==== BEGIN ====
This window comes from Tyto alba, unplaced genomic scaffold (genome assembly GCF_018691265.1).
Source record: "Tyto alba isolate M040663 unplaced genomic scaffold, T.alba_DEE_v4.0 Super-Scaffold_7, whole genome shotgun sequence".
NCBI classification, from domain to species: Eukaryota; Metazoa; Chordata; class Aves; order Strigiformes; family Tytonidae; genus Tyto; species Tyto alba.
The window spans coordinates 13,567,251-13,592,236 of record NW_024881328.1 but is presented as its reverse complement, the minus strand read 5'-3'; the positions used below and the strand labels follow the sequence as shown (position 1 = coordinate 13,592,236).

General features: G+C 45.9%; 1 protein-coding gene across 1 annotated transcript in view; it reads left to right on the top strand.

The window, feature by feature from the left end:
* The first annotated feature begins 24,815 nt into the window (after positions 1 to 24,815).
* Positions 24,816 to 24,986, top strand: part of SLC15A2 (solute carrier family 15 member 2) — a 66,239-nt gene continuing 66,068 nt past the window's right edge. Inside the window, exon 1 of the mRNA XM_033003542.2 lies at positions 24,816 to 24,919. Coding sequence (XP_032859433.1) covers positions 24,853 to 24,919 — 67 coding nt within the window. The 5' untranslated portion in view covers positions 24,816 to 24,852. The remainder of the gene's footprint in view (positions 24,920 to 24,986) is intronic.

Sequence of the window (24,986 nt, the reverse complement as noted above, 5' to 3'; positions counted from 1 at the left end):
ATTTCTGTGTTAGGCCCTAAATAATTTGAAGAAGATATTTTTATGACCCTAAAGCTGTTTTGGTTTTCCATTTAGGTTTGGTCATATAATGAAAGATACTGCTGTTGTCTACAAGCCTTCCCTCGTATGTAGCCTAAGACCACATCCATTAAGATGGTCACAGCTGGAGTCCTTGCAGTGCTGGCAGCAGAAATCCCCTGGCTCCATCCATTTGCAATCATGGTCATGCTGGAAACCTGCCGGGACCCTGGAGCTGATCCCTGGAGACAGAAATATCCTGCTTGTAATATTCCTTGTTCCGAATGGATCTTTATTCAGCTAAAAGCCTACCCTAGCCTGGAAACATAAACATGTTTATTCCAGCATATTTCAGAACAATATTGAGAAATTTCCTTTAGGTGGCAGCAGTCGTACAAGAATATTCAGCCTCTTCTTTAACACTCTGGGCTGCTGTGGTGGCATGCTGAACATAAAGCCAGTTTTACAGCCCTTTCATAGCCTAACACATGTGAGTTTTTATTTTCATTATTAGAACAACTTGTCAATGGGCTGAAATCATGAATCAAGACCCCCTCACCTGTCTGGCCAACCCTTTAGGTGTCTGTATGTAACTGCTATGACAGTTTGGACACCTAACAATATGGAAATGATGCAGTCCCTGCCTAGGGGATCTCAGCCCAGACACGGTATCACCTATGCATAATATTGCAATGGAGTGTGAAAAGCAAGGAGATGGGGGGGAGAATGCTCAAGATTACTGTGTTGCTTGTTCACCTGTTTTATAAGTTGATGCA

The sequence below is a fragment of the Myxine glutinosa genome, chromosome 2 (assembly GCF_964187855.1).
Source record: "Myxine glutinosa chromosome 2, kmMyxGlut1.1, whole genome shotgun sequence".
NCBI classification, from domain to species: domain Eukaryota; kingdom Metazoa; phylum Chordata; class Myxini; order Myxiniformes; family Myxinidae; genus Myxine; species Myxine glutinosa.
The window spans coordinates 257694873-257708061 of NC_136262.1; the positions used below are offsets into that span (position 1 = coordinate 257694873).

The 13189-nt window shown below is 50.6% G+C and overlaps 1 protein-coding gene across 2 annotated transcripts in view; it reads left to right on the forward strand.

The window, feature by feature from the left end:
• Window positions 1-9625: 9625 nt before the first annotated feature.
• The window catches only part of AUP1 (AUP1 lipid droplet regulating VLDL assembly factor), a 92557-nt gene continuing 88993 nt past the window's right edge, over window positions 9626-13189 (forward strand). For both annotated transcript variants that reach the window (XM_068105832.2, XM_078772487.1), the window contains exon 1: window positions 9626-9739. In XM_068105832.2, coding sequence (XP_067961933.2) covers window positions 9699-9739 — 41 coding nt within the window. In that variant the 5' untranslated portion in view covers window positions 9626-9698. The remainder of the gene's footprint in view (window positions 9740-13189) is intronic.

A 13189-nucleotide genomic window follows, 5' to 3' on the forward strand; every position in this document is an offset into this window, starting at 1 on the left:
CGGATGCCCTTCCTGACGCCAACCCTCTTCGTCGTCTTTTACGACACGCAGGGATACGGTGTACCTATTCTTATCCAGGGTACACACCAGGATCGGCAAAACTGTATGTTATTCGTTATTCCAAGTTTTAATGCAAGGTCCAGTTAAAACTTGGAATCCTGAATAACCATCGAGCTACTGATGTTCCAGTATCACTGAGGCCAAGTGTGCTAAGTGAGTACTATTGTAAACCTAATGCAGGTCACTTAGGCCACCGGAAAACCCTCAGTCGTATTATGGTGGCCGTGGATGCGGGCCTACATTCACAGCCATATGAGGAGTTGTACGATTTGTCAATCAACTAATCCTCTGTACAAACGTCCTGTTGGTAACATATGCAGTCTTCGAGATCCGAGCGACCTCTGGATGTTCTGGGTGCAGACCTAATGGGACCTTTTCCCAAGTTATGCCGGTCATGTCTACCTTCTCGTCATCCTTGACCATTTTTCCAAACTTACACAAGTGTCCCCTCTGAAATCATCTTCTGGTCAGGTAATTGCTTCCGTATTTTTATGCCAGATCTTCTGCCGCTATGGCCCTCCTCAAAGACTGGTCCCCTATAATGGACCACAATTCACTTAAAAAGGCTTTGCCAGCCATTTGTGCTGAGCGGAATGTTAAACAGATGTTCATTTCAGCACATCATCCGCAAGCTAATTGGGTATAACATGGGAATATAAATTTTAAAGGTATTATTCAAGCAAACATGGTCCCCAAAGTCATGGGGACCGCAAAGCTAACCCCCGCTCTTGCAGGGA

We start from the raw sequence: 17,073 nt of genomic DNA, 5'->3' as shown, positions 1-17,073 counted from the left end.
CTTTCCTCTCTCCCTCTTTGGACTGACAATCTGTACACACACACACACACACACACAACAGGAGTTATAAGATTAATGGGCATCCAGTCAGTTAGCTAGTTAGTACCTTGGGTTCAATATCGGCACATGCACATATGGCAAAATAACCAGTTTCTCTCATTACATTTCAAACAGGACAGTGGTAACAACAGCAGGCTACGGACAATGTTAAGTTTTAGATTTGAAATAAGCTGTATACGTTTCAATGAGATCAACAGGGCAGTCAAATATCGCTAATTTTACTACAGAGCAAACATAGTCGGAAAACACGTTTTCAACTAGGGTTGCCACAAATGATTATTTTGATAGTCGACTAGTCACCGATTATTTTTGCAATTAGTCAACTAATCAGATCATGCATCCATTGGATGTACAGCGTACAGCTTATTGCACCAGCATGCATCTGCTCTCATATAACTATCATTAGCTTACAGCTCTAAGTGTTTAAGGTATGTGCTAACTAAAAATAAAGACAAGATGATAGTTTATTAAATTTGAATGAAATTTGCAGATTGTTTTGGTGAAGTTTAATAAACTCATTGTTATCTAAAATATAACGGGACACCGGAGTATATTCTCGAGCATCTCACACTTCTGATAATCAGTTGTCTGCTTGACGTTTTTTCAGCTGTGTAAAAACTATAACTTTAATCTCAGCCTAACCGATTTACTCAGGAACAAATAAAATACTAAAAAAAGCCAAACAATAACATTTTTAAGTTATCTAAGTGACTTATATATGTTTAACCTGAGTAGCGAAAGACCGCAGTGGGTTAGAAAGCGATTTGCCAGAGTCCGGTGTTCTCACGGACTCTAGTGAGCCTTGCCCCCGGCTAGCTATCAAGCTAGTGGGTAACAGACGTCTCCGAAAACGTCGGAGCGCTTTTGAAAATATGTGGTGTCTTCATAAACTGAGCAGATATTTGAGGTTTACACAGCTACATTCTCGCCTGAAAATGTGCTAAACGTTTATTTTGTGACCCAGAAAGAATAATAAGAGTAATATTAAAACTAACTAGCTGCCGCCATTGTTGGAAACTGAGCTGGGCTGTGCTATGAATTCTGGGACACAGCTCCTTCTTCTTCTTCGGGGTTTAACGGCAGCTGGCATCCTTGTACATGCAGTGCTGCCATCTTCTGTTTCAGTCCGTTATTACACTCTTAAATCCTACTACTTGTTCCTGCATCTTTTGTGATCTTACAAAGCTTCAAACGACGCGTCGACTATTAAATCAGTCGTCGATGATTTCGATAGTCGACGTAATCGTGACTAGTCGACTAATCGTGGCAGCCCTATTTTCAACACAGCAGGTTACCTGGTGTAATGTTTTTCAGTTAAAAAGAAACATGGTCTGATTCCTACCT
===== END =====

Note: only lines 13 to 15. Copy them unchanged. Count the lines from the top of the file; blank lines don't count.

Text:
NCBI classification, from domain to species: domain Eukaryota; kingdom Metazoa; phylum Chordata; class Myxini; order Myxiniformes; family Myxinidae; genus Myxine; species Myxine glutinosa.
The window spans coordinates 257694873-257708061 of NC_136262.1; the positions used below are offsets into that span (position 1 = coordinate 257694873).

The 13189-nt window shown below is 50.6% G+C and overlaps 1 protein-coding gene across 2 annotated transcripts in view; it reads left to right on the forward strand.